Venezuelan opposition leader Juan Guaidó ‘is considering asking the U.S. for military assistance

Opposition leader Juan Guaidó previously urged supporters to converge on military garrisons to try to persuade forces to turn against Maduro

Venezuelan opposition leader Juan Guaidó is considering asking the US to launch a military intervention to oust President Nicolás Maduro.

On Sunday Guaidó said he would ‘evaluate all options’ after the attempt to topple Maduro failed on Tuesday. 

The president responded by delivering an address from an army base in Caracas, flanked by soldiers but five people were killed during subsequent protests.

Guaidó told the BBC he has the support of more than 50 countries and and that US giving its backing to their cause has been ‘decisive.’

‘I think President [Donald] Trump’s position is very firm, which we appreciate, as does the entire world,’ he said.

Asked whether he would like Mr Trump and the US military to intervene, he responded it is ‘responsible to evaluate’ the possibility of international intervention.

He added: ‘I as the president in charge of the national parliament, will evaluate all options if necessary.’

The U.S.-backed Guaidó declared himself interim president in January, saying Maduro’s re-election last year was rigged and one in a series of increasingly authoritarian steps since he replaced the late Hugo Chávez in 2013 as president. 

Venezuela, meanwhile, has been in sharp decline for years, suffering from hyperinflation and shortages of food and medicine that the opposition blames on state corruption and mismanagement by the socialist administration.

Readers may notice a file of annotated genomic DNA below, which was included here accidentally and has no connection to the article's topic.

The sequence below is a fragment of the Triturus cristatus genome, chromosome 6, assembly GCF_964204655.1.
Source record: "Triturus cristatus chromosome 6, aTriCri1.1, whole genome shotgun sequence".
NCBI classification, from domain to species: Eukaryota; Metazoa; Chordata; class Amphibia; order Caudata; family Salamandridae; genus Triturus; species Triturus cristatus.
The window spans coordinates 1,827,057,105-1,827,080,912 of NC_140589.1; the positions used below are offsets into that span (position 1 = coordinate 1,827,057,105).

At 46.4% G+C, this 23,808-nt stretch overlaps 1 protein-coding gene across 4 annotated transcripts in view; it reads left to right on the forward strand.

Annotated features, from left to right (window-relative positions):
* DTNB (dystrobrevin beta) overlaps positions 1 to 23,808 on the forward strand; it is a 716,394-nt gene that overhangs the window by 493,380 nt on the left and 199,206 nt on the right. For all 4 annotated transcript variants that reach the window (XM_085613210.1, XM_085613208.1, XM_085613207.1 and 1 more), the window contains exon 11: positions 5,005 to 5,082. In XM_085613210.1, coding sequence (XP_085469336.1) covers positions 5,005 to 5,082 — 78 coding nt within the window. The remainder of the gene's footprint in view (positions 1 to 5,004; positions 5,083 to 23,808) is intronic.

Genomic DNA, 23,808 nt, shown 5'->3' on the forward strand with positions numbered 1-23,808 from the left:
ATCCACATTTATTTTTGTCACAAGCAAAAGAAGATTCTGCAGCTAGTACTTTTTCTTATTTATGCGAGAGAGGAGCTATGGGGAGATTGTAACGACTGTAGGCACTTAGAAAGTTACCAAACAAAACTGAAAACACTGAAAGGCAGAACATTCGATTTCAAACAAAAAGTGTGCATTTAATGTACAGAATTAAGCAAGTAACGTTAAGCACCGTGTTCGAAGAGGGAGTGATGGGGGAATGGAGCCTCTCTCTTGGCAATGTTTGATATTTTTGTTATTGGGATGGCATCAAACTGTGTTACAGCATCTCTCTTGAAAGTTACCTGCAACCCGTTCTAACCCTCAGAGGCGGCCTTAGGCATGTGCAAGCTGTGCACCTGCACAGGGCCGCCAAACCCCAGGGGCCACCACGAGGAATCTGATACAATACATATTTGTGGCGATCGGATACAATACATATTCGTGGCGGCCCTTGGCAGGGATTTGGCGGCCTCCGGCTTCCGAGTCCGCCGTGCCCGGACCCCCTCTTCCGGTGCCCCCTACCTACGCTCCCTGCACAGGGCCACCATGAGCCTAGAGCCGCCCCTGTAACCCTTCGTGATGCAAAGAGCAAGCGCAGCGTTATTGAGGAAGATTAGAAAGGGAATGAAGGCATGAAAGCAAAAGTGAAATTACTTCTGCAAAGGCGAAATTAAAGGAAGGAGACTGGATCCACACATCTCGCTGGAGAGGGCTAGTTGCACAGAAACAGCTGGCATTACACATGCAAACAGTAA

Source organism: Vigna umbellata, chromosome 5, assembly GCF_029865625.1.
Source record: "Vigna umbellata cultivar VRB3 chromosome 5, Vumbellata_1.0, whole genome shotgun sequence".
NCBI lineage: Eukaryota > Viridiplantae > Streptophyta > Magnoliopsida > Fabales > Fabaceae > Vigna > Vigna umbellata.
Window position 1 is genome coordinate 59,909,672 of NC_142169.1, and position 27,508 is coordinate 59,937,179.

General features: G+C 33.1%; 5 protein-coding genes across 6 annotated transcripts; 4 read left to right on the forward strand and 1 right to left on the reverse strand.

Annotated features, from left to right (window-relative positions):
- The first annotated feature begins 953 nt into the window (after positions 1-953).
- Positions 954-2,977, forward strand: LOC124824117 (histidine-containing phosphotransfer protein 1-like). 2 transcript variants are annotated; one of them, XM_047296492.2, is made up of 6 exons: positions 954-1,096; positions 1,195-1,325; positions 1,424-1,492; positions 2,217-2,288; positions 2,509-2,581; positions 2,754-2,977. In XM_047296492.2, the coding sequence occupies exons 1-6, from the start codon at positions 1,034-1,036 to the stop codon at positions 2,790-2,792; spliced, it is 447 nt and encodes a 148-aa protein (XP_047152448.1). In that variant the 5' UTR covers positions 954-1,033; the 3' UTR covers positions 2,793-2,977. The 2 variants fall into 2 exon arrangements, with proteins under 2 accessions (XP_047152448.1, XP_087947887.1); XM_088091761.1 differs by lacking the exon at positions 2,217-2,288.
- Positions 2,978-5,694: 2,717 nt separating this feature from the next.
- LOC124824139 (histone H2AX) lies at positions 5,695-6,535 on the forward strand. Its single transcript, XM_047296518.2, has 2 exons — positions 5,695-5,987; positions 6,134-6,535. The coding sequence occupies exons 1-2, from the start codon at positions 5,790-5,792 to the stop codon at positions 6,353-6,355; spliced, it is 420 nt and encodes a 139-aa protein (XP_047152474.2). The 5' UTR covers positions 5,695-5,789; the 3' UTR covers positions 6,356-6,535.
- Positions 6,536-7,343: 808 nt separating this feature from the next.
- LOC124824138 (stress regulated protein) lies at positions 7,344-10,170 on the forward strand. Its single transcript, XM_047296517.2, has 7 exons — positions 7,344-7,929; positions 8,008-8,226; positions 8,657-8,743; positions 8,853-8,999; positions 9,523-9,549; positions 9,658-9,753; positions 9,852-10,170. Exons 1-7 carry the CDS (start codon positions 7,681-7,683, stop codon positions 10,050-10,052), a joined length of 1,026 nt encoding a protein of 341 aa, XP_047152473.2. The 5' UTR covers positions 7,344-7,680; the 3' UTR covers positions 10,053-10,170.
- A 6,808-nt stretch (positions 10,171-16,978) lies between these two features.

Mike Pompeo said Sunday that embattled Venezuelan President Nicolas Maduro, (pictured), can’t ‘be part of Venezuela’s future’
Meanwhile, Secretary of State Mike Pompeo said on Sunday that the Trump administration is preparing to use a broad range of options to oust Venezuelan President Nicolás Maduro.
He claimed that the fall of Maduro’s government is imminent and that the support for opposition leader Juan Guaidó remains strong.  
‘We have a full range of options that we’re preparing for,’ Pompeo said on ABC’s This Week.
He explained that potential paths forward include ‘diplomatic options, political options, options with our allies and then ultimately a set of options that would involve use of U.S. military.’
‘We’re preparing those for [Guaidó] so that when the situation arises, we’re not flatfooted,’ Pompeo said.
But this morning, in a blow for President Maduro, seven Venezuelan military officers were killed after their helicopter crashed while heading to the state where he appeared alongside troops.
The Cougar helicopter hurtled into a mountain outside Caracas in the early hours of an overcast day in the capital and an investigation has been launched.
On board the helicopter were two lieutenant colonels as well as five lower-ranking officers.
The statement did not say if the chopper was part of the presidential delegation.
Also in Caracas on Saturday, a protester handed over a written appeal for the military’s support, only for a Venezuelan policeman to burn the document in front of him.
The armed forces ‘won’t be blackmailed or bought’, said a second officer standing nearby.
Benito Rodriguez fumed as he watched the events unfold. 
‘It’s a humiliation,’ said Mr Rodriguez, a demonstrator who had joined a crowd of about 150 protesters gathered near La Casona, a residence historically used by Venezuelan presidents.
The scene highlights the uphill battle now facing opponents of Mr Maduro who have failed to persuade the country’s security forces to join efforts to oust the leader.